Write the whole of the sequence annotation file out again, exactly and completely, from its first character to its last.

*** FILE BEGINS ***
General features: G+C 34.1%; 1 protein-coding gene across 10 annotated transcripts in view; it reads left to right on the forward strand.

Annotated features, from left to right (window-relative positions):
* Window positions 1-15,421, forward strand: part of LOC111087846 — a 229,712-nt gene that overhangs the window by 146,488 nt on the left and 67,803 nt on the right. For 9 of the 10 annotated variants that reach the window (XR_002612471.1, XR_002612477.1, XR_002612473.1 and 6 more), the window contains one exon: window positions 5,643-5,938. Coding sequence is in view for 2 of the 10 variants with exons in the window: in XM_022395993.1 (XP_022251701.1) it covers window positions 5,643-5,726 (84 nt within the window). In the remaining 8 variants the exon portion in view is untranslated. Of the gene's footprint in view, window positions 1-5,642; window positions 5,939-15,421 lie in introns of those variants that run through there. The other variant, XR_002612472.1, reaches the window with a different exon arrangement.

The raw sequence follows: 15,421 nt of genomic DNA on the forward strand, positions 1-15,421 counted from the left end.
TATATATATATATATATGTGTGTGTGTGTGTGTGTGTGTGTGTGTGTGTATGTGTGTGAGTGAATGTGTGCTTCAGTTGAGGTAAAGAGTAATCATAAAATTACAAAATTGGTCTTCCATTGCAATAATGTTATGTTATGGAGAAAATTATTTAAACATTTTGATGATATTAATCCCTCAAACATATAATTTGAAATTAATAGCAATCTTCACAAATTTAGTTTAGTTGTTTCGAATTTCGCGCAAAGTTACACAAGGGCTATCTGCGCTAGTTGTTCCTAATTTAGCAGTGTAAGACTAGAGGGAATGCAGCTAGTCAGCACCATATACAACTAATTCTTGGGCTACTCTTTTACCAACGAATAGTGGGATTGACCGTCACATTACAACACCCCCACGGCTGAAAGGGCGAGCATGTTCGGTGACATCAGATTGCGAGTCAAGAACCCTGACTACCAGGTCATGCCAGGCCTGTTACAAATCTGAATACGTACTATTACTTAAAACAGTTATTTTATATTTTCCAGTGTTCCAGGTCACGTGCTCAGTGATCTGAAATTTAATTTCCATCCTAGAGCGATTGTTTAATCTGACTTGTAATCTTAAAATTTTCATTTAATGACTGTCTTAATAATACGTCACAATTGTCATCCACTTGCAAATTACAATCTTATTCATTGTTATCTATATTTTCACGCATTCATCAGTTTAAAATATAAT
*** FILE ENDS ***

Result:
General features: G+C 34.1%; 1 protein-coding gene across 10 annotated transcripts in view; it reads left to right on the forward strand.

Annotated features, from left to right (window-relative positions):
* Window positions 1-15,421, forward strand: part of LOC111087846 — a 229,712-nt gene that overhangs the window by 146,488 nt on the left and 67,803 nt on the right. For 9 of the 10 annotated variants that reach the window (XR_002612471.1, XR_002612477.1, XR_002612473.1 and 6 more), the window contains one exon: window positions 5,643-5,938. Coding sequence is in view for 2 of the 10 variants with exons in the window: in XM_022395993.1 (XP_022251701.1) it covers window positions 5,643-5,726 (84 nt within the window). In the remaining 8 variants the exon portion in view is untranslated. Of the gene's footprint in view, window positions 1-5,642; window positions 5,939-15,421 lie in introns of those variants that run through there. The other variant, XR_002612472.1, reaches the window with a different exon arrangement.

The raw sequence follows: 15,421 nt of genomic DNA on the forward strand, positions 1-15,421 counted from the left end.
TATATATATATATATATGTGTGTGTGTGTGTGTGTGTGTGTGTGTGTGTATGTGTGTGAGTGAATGTGTGCTTCAGTTGAGGTAAAGAGTAATCATAAAATTACAAAATTGGTCTTCCATTGCAATAATGTTATGTTATGGAGAAAATTATTTAAACATTTTGATGATATTAATCCCTCAAACATATAATTTGAAATTAATAGCAATCTTCACAAATTTAGTTTAGTTGTTTCGAATTTCGCGCAAAGTTACACAAGGGCTATCTGCGCTAGTTGTTCCTAATTTAGCAGTGTAAGACTAGAGGGAATGCAGCTAGTCAGCACCATATACAACTAATTCTTGGGCTACTCTTTTACCAACGAATAGTGGGATTGACCGTCACATTACAACACCCCCACGGCTGAAAGGGCGAGCATGTTCGGTGACATCAGATTGCGAGTCAAGAACCCTGACTACCAGGTCATGCCAGGCCTGTTACAAATCTGAATACGTACTATTACTTAAAACAGTTATTTTATATTTTCCAGTGTTCCAGGTCACGTGCTCAGTGATCTGAAATTTAATTTCCATCCTAGAGCGATTGTTTAATCTGACTTGTAATCTTAAAATTTTCATTTAATGACTGTCTTAATAATACGTCACAATTGTCATCCACTTGCAAATTACAATCTTATTCATTGTTATCTATATTTTCACGCATTCATCAGTTTAAAATATAAT